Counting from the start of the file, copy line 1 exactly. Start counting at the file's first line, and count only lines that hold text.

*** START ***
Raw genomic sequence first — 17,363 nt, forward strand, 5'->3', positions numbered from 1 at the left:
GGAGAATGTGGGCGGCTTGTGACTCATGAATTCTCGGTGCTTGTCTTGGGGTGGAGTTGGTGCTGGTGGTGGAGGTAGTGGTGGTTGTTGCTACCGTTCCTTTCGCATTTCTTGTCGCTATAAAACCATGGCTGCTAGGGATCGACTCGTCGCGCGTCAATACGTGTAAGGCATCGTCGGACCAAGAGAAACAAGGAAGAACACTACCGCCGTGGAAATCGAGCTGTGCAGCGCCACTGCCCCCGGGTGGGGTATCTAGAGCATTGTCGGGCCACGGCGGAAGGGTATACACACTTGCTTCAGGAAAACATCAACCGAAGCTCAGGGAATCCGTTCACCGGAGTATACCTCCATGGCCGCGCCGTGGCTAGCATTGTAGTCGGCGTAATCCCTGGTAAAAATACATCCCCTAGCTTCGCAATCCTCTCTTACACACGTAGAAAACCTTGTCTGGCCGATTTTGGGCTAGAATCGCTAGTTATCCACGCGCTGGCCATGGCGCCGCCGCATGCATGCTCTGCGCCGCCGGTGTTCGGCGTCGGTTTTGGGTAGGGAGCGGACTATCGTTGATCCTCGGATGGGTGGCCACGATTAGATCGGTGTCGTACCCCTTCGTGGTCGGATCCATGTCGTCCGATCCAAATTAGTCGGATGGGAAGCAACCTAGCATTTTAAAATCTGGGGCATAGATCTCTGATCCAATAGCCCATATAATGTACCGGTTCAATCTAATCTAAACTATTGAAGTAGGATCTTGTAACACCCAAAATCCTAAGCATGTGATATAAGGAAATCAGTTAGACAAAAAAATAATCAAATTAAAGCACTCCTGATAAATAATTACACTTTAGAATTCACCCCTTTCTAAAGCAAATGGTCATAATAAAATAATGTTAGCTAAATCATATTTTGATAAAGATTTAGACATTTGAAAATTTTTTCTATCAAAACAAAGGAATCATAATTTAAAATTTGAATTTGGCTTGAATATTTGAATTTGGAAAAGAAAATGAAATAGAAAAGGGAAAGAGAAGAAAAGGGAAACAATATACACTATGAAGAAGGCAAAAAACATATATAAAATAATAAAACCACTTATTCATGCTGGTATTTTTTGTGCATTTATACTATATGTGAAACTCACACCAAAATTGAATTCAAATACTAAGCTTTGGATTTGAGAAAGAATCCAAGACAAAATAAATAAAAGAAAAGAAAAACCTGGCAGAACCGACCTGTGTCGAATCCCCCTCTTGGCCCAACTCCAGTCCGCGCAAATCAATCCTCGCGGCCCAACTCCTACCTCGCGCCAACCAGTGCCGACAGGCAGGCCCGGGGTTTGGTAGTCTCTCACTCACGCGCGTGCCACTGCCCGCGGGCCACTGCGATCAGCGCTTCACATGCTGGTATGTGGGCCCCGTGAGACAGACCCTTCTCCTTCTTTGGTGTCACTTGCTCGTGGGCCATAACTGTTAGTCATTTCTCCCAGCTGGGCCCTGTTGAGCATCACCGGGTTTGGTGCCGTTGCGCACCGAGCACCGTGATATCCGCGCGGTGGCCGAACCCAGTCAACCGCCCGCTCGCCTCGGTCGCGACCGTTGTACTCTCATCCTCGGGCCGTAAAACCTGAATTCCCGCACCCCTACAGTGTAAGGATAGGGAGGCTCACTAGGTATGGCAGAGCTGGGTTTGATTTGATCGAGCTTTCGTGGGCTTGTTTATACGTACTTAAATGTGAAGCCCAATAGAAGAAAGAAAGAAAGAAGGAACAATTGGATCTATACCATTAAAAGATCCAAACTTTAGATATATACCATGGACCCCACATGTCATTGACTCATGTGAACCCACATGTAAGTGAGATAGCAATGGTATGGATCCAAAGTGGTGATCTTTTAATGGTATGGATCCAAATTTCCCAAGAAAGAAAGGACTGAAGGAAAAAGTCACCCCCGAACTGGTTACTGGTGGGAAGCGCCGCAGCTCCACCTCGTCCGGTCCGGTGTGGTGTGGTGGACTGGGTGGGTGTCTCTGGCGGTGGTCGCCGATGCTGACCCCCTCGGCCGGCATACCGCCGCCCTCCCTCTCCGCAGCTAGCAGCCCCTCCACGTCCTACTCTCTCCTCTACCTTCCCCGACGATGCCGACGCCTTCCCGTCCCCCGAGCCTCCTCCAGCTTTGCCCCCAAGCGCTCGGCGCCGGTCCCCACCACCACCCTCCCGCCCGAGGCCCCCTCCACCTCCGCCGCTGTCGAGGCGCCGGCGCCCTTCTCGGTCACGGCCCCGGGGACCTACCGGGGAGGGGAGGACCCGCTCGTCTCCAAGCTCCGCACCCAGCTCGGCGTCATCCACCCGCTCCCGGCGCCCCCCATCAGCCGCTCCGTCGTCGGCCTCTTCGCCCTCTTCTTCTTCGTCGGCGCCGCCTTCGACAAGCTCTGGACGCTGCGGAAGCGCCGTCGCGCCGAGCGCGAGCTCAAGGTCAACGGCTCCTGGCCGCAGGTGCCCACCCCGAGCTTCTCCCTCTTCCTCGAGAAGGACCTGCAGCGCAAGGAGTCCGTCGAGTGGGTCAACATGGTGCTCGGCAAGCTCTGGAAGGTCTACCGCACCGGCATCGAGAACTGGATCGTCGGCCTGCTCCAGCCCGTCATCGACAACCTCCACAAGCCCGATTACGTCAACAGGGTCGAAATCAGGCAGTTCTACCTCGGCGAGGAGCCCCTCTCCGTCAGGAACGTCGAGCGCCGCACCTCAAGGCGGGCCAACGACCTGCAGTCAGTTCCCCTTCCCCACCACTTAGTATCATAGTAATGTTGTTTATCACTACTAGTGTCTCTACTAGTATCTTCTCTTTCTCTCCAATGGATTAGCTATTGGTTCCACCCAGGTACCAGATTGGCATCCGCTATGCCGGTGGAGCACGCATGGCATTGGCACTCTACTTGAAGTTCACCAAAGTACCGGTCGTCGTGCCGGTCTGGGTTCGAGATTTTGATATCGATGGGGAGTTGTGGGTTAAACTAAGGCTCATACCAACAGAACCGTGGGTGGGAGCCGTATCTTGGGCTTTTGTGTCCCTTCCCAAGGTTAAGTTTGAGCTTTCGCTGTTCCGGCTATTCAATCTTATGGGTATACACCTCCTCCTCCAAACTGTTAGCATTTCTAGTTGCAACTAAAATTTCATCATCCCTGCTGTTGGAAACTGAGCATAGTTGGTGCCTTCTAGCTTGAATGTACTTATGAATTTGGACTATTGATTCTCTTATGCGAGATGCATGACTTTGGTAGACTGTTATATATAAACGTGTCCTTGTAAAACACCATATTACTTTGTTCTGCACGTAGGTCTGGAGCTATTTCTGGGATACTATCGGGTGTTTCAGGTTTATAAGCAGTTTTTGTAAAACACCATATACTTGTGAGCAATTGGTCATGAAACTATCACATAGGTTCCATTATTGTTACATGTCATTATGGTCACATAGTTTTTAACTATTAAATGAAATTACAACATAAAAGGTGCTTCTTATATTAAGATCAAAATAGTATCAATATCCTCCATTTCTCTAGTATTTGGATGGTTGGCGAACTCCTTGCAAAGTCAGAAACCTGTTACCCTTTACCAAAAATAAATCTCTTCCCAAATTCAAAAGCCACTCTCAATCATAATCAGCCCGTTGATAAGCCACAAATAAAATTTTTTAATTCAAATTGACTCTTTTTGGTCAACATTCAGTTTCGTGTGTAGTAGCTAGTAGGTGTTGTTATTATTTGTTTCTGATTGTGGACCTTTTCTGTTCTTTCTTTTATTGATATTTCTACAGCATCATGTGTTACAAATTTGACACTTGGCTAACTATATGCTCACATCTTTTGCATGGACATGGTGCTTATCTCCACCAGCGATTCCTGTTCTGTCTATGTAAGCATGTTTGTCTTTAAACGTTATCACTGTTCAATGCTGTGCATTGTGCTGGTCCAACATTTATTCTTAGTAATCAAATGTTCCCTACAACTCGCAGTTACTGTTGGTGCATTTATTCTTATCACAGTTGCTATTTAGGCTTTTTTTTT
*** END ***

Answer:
Raw genomic sequence first — 17,363 nt, forward strand, 5'->3', positions numbered from 1 at the left: